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I want all .jpg links to have a certain background image. so a link on a page like 'http://mysite/myimage.jpg' would automatically be prefixed with a small icon. Actually all links to images, ie .gif .png as well with the same icon. If the link is to a website, ie .htm/.php/.html/.asp it should have a different image. I want it to be through classes in CSS. Any help appreciated. TIA

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2 Answers 2

up vote 1 down vote accepted

I think this should work, it's using the CSS3 attribute selectors though, so browser implementation varies wildly:

a[href$='gif'] {/* styles */}

It's basically selecting all links whose href attribute ends with (the $= part) the file-type extension 'png' or 'gif' (obviously other file-types are similarly possible).

Reference, and further details at:


So, if I wanted to make a special BG image for just youtube links, would I use a[href$='youtube'] {/* styles */}

No, if you wanted it for just YouTube links you could use:

a[href*=youtube] { /* css */ }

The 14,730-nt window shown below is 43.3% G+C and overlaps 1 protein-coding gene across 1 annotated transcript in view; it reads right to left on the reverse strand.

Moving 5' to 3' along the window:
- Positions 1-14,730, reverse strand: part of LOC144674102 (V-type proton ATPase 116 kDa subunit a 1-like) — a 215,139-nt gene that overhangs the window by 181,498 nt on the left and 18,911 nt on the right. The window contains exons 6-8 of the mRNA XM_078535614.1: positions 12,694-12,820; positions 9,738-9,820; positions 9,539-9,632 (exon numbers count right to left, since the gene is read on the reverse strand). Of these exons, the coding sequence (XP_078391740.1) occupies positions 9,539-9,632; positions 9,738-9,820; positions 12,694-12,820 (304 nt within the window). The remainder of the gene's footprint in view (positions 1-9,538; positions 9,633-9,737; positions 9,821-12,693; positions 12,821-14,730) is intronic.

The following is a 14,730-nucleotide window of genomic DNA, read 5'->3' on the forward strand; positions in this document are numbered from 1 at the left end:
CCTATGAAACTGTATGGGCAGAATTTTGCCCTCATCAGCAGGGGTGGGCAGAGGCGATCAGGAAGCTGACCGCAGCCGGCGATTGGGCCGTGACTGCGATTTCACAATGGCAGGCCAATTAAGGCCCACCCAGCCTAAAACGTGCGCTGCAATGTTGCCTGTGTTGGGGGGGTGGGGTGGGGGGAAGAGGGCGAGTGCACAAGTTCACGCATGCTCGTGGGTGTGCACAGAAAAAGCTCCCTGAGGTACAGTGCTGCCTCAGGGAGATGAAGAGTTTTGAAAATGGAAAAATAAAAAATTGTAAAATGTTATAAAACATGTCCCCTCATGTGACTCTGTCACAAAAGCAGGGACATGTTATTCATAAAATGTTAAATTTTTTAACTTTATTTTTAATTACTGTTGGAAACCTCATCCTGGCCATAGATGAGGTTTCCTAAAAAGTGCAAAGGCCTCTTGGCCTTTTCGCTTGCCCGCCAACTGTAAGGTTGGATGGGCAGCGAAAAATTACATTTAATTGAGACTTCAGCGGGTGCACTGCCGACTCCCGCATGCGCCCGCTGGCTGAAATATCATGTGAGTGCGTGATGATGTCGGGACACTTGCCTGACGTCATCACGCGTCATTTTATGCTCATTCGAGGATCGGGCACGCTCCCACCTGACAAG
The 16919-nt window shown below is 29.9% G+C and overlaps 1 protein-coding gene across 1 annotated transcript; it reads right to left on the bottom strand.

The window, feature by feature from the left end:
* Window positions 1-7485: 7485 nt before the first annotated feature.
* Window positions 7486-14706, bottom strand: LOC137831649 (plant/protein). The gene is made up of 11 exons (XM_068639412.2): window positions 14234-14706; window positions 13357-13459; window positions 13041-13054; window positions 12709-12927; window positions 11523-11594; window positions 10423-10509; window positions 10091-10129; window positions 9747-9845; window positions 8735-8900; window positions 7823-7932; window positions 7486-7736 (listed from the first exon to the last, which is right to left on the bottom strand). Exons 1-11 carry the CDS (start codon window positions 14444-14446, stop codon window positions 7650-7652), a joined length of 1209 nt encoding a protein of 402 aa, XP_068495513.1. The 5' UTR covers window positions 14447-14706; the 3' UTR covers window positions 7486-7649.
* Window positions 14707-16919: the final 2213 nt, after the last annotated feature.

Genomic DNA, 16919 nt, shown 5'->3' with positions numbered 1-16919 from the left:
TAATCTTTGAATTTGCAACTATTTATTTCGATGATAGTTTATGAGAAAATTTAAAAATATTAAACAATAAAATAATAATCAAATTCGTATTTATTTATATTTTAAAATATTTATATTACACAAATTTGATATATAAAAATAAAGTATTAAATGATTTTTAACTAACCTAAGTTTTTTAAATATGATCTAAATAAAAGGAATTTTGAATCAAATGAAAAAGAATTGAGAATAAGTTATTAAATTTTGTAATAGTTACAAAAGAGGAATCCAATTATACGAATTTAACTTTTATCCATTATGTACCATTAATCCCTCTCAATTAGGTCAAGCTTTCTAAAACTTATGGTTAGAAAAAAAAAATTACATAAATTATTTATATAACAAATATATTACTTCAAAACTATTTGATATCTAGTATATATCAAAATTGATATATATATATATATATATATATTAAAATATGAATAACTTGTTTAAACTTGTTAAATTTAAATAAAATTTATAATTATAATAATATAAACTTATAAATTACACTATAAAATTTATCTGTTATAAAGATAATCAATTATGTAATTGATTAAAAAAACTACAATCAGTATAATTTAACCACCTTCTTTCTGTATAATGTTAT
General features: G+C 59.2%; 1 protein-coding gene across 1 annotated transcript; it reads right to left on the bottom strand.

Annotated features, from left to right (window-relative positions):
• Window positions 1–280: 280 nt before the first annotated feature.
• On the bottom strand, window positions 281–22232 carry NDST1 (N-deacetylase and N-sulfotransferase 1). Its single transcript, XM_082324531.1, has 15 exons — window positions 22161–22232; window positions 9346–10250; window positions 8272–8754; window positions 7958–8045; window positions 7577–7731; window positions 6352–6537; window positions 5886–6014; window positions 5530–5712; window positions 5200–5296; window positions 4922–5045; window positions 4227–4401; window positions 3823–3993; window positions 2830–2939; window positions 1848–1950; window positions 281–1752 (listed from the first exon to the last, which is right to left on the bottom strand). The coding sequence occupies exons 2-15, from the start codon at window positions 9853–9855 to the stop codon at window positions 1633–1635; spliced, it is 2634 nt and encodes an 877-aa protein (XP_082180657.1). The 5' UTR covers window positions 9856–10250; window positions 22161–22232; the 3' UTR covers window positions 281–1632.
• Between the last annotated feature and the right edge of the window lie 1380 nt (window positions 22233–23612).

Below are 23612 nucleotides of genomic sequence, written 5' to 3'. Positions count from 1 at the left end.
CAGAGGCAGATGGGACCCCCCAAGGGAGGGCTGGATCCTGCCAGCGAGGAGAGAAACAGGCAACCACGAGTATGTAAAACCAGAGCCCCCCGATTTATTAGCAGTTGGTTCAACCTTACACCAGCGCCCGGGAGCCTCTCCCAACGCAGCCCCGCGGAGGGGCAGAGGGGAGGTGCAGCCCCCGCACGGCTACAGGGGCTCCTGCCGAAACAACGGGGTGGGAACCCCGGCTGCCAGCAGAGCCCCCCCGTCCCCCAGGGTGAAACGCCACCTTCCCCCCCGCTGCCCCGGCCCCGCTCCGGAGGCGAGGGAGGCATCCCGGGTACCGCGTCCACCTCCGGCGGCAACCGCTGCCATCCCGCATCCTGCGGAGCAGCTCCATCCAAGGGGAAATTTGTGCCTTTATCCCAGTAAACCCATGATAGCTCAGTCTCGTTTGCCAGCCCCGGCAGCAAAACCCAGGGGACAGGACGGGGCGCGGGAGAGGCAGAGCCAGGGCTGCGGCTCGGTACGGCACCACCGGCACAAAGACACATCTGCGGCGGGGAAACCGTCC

The *= is the equivalent of 'contains', though you could use:

a[href^=] { /* css */ }
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Thanks for your replies, both. Yes, in fact I want all links that link to an image and this code a[href$='gif'] {/* styles /} worked perfectly. I'd seen it before, but the syntax was wrong and didn't work. So, if I wanted to make a special BG image for just youtube links, would I use <code>a[href$='youtube'] {/ styles */}</code> –  Richard Apr 29 '10 at 12:09
Thanks ricebowl, I followed your references and dug around a bit more a[href^] { color: red; } found on same as your example above. Thanks so much for your help guys, I just needed to know what to look for. You taught me how to fish! that's worth so much –  Richard Apr 29 '10 at 19:50

You can accomplish this with CSS selectors + background URL properties. For example, to include an icon with all IMG tags within an Anchor tag:

A IMG { background: url("/icon.png") no-repeat scroll; }
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I think he means all links that link to an image, rather than all links that contain an image (but I have been wrong before, so you might be right). –  David Thomas Apr 24 '10 at 19:41

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